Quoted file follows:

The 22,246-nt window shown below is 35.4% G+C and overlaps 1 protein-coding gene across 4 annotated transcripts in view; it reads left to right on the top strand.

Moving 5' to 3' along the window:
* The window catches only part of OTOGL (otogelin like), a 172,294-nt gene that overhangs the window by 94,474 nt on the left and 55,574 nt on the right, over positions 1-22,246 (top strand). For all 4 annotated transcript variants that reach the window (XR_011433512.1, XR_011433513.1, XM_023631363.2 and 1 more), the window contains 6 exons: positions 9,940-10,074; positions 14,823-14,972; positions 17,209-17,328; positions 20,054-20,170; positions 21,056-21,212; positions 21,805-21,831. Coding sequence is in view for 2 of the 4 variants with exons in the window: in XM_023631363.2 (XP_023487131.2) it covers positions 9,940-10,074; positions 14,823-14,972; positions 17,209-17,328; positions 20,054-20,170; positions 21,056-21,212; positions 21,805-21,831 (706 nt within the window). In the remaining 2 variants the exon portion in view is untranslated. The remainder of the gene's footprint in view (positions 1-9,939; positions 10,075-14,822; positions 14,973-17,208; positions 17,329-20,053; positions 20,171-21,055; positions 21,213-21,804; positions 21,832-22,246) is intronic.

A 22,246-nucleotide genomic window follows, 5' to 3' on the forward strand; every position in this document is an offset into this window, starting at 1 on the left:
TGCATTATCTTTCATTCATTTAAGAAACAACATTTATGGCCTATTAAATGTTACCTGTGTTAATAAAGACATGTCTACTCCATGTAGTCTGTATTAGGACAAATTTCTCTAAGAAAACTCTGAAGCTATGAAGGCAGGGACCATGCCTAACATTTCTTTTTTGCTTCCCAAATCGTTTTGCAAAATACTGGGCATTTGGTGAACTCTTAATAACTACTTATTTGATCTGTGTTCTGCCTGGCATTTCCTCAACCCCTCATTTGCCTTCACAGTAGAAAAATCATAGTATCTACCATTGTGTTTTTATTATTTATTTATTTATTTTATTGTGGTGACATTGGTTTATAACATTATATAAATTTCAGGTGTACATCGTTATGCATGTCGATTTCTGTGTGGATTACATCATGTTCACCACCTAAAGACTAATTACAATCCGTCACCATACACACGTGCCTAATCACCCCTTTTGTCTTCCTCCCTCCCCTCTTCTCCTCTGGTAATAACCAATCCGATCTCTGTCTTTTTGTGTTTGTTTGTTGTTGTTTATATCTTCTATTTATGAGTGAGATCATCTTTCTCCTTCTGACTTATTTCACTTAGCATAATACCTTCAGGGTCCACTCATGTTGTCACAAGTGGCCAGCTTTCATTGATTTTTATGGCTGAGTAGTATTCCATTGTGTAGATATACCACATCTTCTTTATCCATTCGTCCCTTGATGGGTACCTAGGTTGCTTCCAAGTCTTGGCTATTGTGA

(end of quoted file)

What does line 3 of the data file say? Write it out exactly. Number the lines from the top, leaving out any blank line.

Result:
* The window catches only part of OTOGL (otogelin like), a 172,294-nt gene that overhangs the window by 94,474 nt on the left and 55,574 nt on the right, over positions 1-22,246 (top strand). For all 4 annotated transcript variants that reach the window (XR_011433512.1, XR_011433513.1, XM_023631363.2 and 1 more), the window contains 6 exons: positions 9,940-10,074; positions 14,823-14,972; positions 17,209-17,328; positions 20,054-20,170; positions 21,056-21,212; positions 21,805-21,831. Coding sequence is in view for 2 of the 4 variants with exons in the window: in XM_023631363.2 (XP_023487131.2) it covers positions 9,940-10,074; positions 14,823-14,972; positions 17,209-17,328; positions 20,054-20,170; positions 21,056-21,212; positions 21,805-21,831 (706 nt within the window). In the remaining 2 variants the exon portion in view is untranslated. The remainder of the gene's footprint in view (positions 1-9,939; positions 10,075-14,822; positions 14,973-17,208; positions 17,329-20,053; positions 20,171-21,055; positions 21,213-21,804; positions 21,832-22,246) is intronic.